Efficient All-weather Atmospheric Water Harvesting with Bidirectional-aligned and Hierarchical-structured Nanocomposites

Introducing a scalable, solar-driven water harvesting device with bidirectional-aligned and hierarchical-structured nanocomposites, this work offers an efficient solution to global water scarcity, presenting a remarkable water production across various humidity levels.
Published in Sustainability
Efficient All-weather Atmospheric Water Harvesting with Bidirectional-aligned and Hierarchical-structured Nanocomposites
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Water scarcity is a pressing global challenge that threatens the sustainable development of human society. According to the United Nations, over 2 billion people lack access to safe drinking water, and this number is expected to rise due to population growth, urbanization, and climate change. To address this challenge, researchers have been exploring various approaches to harvest water from unconventional sources, such as air, fog, and dew. Among these approaches, sorbent-based atmospheric water harvesting (SAWH) has gained increasing attention due to its potential to provide a decentralized, renewable, and low-cost source of water.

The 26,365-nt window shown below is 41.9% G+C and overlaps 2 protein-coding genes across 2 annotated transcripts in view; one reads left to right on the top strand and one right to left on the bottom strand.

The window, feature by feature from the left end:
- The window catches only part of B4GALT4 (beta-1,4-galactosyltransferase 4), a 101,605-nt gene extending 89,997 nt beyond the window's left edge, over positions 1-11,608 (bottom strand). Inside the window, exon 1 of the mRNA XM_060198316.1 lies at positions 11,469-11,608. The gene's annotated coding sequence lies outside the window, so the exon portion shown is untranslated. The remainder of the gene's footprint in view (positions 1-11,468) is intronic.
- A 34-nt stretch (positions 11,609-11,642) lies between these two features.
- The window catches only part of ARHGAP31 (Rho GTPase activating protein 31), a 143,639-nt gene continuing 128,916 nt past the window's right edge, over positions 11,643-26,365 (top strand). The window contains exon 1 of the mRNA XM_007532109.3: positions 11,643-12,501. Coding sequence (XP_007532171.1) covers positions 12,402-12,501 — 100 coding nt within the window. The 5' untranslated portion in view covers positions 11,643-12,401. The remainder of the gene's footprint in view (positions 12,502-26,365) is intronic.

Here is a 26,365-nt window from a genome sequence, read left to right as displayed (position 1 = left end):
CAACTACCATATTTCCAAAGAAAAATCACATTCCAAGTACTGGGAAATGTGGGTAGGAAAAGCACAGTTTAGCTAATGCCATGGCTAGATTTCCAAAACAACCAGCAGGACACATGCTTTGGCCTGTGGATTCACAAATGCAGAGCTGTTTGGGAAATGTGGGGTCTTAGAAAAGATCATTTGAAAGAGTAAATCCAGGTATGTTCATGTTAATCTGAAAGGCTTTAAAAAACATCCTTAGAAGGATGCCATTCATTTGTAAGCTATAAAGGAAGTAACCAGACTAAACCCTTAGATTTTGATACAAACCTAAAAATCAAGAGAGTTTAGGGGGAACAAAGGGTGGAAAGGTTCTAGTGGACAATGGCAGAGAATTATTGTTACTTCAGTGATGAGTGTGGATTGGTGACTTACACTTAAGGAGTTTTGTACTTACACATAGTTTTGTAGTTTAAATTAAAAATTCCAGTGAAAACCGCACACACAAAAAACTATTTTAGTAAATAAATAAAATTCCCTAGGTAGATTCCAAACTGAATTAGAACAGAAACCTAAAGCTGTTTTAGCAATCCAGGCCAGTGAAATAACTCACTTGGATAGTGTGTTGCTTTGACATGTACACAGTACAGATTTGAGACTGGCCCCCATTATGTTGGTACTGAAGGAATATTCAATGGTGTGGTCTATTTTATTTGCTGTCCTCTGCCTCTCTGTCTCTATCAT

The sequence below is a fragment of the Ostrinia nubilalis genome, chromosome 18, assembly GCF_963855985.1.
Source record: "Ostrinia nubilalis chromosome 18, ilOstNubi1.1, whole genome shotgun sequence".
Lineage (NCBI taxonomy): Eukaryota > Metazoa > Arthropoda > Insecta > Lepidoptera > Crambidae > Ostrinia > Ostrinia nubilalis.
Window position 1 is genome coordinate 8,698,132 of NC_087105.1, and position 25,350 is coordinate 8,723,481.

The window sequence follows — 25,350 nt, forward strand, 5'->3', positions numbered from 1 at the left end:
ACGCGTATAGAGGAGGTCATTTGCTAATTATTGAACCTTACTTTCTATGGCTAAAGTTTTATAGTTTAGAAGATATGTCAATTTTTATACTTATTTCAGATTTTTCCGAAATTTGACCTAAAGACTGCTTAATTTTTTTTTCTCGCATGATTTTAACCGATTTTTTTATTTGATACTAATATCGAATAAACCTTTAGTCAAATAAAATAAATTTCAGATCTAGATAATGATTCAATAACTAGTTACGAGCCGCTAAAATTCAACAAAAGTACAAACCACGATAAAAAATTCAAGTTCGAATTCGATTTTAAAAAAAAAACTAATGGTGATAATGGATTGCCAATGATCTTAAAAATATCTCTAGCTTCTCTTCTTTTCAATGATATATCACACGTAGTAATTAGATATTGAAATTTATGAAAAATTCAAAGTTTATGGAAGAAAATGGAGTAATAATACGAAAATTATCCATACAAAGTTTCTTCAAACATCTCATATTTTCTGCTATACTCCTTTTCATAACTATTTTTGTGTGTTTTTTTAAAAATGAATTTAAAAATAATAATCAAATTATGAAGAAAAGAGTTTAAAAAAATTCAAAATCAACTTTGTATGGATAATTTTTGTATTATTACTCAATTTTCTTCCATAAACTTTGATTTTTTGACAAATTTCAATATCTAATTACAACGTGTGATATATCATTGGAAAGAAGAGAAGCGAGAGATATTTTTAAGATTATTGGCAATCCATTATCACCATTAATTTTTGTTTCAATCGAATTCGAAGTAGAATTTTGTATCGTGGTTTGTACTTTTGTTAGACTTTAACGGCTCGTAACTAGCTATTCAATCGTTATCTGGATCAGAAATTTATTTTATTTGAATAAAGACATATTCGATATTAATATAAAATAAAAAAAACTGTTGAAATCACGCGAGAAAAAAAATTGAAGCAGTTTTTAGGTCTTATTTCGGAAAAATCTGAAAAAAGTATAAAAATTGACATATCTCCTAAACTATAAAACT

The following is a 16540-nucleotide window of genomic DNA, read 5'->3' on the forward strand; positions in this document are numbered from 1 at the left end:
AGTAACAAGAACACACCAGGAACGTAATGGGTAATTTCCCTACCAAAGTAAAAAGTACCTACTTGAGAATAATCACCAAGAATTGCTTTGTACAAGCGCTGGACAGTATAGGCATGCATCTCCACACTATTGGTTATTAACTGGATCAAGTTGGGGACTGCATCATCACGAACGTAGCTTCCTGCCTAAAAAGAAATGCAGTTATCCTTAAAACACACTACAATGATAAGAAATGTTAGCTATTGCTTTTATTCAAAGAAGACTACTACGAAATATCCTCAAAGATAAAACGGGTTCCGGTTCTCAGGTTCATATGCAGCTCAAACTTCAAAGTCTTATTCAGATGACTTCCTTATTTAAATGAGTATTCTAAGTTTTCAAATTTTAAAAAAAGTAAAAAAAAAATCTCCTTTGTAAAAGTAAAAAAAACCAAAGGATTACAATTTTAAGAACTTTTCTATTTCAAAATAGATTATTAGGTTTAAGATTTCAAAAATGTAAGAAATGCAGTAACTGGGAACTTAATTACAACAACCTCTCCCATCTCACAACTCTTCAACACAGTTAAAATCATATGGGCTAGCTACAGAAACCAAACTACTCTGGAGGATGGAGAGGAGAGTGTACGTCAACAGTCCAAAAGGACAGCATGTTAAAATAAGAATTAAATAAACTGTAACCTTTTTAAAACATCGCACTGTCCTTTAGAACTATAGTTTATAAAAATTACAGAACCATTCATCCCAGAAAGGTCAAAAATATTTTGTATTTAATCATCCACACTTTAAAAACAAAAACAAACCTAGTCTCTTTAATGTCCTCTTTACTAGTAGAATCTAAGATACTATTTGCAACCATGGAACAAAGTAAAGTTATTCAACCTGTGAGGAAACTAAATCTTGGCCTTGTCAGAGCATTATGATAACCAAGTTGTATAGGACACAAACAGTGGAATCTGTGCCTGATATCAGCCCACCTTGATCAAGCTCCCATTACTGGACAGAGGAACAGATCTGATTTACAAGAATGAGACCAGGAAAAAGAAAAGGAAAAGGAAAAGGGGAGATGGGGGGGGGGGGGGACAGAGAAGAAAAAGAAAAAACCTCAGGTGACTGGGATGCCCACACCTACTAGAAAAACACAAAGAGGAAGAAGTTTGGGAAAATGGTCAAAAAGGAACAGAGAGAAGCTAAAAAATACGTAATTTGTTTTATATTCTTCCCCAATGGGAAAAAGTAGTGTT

However, SAWH faces several technical and practical challenges that limit its scalability and efficiency. One of the main challenges is the low water production rate, mainly due to the slow kinetics of water sorption and desorption in the sorbent material. While the past decade has seen substantial developments in new sorbents, the water productivity of reported SAWH devices remains low due to poor heat transfer and mass transport in packed sorbents, limiting their practical applications. Addressing these issues requires comprehensive innovations at both the material and device levels, aiming for superior SAWH sorbents, scalable devices with excellent heat and mass transfer, and energy-efficient systems.